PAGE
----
This is a really challenging post to write. I do think that my contributions to writing as a woman of color are important. I believe that we have to continue to fight for the inclusion of voices of color and I appreciate the recognition on behalf of progressive folks to insist on the actual physical representation of women of color.
But I have also been feeling like women of color are over objectified in progressive spaces, because it is our race (as it is embodied) that makes us so important to be there. A type of hyper-objectification, but it still re-centers white-ness. We are still by and for white people.
I don’t think this is anyone’s fault necessarily, I think it is the structure of identity politics and of feminism. The politics of exclusion that haunted previous definitions of feminism, continue to harm us, continue to reproduce themselves and it is up to us to be very very observant.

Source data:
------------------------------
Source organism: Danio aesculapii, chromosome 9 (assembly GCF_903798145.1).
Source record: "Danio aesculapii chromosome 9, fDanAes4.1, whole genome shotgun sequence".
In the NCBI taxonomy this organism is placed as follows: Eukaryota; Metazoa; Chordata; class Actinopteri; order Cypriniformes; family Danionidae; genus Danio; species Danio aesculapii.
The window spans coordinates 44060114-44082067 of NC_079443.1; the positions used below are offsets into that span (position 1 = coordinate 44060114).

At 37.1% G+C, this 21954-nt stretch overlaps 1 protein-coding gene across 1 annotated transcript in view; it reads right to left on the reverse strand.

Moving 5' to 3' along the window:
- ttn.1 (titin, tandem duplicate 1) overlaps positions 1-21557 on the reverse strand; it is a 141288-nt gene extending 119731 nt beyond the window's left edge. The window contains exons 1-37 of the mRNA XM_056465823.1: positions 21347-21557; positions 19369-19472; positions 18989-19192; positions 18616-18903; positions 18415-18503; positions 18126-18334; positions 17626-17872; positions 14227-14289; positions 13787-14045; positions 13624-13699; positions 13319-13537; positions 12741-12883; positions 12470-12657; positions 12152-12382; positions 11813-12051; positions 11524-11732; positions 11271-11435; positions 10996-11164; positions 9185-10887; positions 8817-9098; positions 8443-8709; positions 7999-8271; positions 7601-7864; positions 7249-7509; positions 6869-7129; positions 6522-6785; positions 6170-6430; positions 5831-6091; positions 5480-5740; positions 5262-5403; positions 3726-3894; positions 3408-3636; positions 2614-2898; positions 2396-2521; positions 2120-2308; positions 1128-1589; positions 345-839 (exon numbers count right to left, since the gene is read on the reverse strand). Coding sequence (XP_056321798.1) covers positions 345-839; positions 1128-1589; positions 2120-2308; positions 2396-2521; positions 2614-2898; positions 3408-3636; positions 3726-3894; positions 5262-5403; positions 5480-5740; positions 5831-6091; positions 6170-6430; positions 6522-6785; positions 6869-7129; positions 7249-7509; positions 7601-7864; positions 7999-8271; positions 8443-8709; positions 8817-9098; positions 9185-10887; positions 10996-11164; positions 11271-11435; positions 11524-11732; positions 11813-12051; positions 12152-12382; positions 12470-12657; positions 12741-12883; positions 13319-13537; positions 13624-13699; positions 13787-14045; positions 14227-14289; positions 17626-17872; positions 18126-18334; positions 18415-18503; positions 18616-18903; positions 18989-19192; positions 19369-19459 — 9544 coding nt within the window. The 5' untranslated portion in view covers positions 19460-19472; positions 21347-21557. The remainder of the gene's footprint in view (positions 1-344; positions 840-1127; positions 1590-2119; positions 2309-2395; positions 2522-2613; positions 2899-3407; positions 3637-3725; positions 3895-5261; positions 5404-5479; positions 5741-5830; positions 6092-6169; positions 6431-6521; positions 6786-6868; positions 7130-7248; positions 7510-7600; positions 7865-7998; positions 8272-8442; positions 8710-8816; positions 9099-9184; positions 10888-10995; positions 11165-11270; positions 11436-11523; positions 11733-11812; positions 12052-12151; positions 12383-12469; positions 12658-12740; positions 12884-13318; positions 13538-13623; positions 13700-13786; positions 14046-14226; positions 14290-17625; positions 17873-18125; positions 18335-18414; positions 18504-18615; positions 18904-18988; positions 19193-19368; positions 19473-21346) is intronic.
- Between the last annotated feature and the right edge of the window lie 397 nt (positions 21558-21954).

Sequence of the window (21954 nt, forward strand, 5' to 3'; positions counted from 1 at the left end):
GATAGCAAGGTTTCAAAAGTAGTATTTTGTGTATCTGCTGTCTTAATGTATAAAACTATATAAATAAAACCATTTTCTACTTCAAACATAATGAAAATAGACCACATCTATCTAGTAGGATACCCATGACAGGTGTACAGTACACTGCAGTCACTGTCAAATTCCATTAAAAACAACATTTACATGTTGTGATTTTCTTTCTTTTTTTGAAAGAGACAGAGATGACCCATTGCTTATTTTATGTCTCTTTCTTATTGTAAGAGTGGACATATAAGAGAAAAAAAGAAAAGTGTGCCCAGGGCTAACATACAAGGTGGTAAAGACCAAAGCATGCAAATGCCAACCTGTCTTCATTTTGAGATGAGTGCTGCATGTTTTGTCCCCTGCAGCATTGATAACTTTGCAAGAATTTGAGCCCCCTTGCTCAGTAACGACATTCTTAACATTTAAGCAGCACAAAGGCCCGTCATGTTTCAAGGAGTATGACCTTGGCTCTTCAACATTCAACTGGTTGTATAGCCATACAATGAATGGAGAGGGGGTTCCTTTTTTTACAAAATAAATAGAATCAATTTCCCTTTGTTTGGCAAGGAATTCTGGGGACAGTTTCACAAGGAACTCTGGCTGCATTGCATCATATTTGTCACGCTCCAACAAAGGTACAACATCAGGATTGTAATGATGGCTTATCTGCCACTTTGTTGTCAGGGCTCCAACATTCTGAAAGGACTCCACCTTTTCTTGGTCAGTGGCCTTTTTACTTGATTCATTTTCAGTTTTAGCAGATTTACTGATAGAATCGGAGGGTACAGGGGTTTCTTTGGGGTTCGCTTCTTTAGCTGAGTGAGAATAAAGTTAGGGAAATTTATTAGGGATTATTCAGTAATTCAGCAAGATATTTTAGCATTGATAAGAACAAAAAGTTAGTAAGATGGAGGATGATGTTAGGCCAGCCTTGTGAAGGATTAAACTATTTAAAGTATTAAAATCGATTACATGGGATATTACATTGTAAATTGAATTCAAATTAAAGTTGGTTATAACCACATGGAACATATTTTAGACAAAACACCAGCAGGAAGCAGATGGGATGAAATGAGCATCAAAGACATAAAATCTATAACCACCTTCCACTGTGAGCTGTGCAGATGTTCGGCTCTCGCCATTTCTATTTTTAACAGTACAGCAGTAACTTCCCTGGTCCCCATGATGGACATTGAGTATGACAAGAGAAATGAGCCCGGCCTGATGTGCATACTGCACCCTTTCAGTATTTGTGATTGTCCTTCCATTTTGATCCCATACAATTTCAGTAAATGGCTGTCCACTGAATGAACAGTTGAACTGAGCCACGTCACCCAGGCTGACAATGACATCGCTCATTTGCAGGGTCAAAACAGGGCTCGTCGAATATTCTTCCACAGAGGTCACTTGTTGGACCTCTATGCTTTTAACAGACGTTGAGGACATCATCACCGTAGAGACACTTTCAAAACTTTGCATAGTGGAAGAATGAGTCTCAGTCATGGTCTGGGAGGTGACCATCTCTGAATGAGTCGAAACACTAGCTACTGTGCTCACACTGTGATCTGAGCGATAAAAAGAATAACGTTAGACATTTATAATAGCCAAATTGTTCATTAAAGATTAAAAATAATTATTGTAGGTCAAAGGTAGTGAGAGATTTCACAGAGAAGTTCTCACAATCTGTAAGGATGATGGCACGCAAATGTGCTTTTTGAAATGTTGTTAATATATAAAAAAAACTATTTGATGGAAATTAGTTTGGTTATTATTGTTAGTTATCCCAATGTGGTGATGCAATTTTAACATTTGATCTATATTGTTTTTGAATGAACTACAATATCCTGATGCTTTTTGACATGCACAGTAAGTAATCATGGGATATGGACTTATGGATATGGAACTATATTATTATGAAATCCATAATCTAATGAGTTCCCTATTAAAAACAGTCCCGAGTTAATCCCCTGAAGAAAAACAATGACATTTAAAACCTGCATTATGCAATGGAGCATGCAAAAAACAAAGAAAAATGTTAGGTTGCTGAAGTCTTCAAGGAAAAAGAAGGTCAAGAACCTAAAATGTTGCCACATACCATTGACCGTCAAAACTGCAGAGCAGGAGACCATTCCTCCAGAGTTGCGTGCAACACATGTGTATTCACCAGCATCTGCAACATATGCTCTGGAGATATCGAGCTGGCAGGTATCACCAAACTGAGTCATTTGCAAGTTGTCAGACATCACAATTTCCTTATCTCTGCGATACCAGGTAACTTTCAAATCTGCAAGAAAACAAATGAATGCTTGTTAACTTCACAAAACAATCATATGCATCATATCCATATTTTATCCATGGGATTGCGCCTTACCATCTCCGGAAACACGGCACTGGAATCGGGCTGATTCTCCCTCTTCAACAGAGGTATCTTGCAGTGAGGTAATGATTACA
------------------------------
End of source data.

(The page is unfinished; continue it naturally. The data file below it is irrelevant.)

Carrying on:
I am still noticing overall that voices of color are left at the margins and called upon when we need *diversity.* I can almost never escape my performed role as a woman of color. Does that make my opinion on issues that affect all women’s lives (or about music, food and other things) less valid? Am I forever tied to the embodiment of my race?
The reality is I have a lot of really good relationships with white feminists (and people) where we talk about race and it is much more than just the inclusion of my voice, but an integration of all my talents to the content and production of the work (like feministing!). And there are some women of color that I don’t work so well with. And then of course the people of color I am on the same page with. They all hold special and meaningful places and in different ways.